In summer of 2014, she participated in the Illinois in Washington program, which gives University of Illinois students an opportunity to obtain credit while interning in D.C. As a communications intern at The Brookings Institution, she broke down long, complex political research papers into more easily digestible summaries that were posted on The Institution’s website. Most also covered Brookings events and worked with fellows and researchers to develop media strategies. She used her social media abilities to post and analyze feedback on the Institution’s Facebook and Twitter accounts.

Last summer, Most applied her research and science writing skills while working at the Smithsonian Institution’s National Air and Space Museum as a digital media intern. She wrote articles that revealed some of the greatest and often unnoticed stories of space and aviation history.

“She came on board at an incredibly busy time as we worked to launch a brand new website and content strategy for the Museum…” said Jennifer Arena, the Museum’s digital content manager. “We will use her writing as an example to our colleagues of how we can engage a broader audience.”

Most said she was inspired to work at the Smithsonian because the institution’s dedication to public, accessible education, especially in the areas of history and science, matches her goals.

“I’ve spent years learning how to break down complex scientific ideas and make them something that the general public can understand and even enjoy…” Most said. “Giving science news more prominence restores hope for the future and also inspires people young and old to seek discoveries of their own.”

Most used the Stamps enrichment fund to provide herself a global education through two study abroad trips to Belgium. She studied international politics, past and present European Union policy, and psychological impacts of the media. She said these trips were the greatest experience of her college career.

“My classes there gave me insight into international politics, but I learned even more just through making friends from around the world, observing each country’s culture, and learning about the history and present state of each of the places I traveled to,” she said.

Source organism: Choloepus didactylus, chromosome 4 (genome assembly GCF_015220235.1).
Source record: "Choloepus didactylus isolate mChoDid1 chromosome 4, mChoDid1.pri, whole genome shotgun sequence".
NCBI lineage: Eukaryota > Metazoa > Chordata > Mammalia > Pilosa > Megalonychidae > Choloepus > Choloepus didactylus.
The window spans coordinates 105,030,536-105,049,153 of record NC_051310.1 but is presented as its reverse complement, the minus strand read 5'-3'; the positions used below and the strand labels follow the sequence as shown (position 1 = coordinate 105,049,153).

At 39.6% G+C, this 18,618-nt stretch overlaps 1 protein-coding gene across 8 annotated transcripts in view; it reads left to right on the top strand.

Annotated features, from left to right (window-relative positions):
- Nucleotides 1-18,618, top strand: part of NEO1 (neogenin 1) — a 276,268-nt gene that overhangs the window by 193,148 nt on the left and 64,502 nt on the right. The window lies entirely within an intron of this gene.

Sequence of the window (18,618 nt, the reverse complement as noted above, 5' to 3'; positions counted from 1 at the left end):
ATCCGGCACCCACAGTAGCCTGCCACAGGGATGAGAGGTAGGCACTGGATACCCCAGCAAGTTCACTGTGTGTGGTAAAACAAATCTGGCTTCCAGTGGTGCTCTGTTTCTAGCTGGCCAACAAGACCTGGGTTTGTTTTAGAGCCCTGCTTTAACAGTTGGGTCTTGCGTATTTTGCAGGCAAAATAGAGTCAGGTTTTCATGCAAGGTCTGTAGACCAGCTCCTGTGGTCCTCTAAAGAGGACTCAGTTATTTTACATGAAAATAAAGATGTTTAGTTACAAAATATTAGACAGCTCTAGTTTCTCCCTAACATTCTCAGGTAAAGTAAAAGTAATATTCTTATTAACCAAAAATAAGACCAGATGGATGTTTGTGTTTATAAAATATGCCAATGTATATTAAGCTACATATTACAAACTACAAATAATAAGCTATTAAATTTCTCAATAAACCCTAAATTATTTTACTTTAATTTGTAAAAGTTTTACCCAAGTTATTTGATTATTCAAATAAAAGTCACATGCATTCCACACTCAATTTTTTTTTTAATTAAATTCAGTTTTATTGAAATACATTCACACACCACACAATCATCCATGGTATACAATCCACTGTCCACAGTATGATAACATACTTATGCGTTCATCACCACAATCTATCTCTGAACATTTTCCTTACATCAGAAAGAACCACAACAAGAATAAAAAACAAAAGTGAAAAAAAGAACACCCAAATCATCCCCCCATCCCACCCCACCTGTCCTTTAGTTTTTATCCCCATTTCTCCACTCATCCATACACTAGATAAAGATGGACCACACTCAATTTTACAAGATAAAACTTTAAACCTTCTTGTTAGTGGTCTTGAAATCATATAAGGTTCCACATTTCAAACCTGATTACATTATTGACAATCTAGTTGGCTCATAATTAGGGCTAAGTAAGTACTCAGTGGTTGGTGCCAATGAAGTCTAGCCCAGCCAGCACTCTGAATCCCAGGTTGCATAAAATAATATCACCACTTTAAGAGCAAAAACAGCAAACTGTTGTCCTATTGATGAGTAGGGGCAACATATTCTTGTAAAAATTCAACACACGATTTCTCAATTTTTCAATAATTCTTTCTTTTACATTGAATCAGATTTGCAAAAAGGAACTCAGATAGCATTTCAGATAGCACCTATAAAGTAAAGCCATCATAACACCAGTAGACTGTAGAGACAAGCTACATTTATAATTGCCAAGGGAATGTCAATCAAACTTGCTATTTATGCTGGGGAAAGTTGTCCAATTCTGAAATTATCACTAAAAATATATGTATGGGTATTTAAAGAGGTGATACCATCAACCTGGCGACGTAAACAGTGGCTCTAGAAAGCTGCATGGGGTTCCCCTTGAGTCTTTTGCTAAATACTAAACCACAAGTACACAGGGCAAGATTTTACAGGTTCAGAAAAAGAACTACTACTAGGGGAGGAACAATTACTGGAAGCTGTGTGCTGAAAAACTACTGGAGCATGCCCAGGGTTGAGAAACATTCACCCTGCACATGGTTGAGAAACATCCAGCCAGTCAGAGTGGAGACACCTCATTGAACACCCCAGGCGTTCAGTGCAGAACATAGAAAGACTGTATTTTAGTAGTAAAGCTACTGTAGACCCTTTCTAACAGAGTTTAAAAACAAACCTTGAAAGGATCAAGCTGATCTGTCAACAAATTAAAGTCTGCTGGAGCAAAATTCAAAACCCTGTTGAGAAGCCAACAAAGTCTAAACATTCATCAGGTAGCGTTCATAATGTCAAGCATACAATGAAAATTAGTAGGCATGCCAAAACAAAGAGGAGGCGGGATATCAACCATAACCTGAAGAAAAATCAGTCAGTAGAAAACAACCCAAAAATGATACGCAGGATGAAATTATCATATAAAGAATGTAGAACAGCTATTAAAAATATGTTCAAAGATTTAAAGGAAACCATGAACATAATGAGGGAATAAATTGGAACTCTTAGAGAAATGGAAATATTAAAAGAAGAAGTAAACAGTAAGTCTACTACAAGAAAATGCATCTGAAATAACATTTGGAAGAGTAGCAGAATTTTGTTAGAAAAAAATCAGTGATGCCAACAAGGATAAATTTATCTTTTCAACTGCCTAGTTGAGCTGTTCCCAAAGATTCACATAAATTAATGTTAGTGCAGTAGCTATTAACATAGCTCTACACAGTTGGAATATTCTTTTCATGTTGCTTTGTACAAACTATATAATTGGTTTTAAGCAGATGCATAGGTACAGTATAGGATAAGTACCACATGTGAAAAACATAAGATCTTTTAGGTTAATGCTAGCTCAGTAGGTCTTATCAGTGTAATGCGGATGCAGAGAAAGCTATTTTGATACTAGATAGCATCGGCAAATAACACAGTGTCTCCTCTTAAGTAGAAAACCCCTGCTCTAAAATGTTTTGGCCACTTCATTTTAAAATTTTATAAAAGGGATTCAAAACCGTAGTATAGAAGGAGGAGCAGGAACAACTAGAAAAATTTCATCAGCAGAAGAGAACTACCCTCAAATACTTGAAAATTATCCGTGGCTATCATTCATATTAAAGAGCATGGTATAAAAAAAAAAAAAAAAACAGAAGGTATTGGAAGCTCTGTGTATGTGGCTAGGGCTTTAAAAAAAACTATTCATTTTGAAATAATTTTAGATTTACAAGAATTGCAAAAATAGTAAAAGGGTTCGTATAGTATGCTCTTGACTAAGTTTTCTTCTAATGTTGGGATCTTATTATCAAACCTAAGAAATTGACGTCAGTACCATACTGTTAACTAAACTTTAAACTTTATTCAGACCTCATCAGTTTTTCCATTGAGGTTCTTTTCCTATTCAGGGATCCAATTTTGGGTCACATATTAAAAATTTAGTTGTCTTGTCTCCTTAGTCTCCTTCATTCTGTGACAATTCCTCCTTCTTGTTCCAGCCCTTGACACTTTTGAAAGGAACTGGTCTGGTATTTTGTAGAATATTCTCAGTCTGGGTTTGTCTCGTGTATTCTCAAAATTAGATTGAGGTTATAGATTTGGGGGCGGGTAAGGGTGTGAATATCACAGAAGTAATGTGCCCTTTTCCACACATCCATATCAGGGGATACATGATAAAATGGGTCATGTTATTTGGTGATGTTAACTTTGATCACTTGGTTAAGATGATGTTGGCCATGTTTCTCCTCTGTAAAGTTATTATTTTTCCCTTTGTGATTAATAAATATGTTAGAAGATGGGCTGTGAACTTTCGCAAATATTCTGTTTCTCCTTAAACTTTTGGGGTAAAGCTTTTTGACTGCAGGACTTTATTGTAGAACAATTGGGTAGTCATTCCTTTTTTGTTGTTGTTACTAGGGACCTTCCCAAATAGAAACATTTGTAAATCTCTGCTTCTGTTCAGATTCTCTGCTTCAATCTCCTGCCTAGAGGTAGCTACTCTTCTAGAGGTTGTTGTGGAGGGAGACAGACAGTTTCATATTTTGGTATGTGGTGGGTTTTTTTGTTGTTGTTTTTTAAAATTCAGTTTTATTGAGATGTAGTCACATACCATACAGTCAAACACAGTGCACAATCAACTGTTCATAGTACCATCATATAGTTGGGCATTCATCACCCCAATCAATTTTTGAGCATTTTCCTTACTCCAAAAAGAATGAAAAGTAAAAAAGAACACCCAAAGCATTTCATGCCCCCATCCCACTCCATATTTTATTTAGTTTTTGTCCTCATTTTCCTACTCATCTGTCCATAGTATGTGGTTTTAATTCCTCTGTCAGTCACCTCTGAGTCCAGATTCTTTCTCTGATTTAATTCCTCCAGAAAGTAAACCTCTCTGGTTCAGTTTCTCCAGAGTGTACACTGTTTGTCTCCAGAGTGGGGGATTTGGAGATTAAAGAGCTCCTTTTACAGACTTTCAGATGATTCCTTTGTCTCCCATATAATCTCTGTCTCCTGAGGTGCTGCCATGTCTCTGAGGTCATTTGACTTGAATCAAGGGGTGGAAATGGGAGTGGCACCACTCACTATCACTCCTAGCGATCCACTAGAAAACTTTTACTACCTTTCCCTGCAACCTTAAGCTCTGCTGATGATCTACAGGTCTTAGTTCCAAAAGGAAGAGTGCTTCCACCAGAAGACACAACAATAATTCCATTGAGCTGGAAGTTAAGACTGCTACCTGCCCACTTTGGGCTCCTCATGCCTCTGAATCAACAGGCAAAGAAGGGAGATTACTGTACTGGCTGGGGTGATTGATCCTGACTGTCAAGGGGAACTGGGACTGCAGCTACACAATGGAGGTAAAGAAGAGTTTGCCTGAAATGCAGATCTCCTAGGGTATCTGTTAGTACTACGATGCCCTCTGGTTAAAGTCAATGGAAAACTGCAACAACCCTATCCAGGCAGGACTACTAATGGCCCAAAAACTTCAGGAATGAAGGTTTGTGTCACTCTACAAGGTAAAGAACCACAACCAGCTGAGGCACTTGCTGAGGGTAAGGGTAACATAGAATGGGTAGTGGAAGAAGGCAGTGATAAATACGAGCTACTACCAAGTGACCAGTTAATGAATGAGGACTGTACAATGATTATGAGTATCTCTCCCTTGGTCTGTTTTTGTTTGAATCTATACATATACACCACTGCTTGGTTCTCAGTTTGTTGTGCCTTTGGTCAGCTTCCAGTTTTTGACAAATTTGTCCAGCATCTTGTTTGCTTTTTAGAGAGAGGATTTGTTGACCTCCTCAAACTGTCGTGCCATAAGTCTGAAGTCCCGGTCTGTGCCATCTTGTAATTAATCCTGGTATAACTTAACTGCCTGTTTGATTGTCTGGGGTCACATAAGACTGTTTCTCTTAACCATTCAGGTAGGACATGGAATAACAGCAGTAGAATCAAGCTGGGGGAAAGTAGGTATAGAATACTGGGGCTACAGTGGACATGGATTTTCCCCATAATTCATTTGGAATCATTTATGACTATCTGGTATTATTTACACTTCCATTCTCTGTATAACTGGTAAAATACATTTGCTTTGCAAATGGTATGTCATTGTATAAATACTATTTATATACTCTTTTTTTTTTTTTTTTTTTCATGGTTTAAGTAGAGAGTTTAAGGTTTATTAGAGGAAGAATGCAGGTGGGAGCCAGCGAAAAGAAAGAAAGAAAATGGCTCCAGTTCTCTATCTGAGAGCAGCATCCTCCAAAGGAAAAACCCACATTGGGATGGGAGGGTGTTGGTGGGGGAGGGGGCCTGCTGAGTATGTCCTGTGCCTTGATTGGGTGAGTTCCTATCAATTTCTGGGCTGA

During her senior year, she continued her undergraduate research with journalism professor Jennifer Follis. She served as the journalism team lead on a project with the Aerospace Engineering Satellite Development (SatDev) team funded by a NASA space grant.

“While documenting the SatDev team as they complete the satellites due to launch this spring, I love capturing the small, human moments between team members,” Most said. “In those moments of fear, joy, and excitement, there is a kind of universality that anyone can relate to regardless of their science background.”

After graduation, Most hopes to find a career that incorporates her science writing and research skills. Working with NASA, the National Science Foundation, and the Smithsonian Institution are among a few of her dream jobs.

“I am endlessly thankful to the Stamps Foundation for giving me the opportunity to really explore a variety of career options in college,” Most said. “My experiences learning about international cultures, working for two different research institutions, and doing research and writing on campus are invaluable to my growth as a writer.”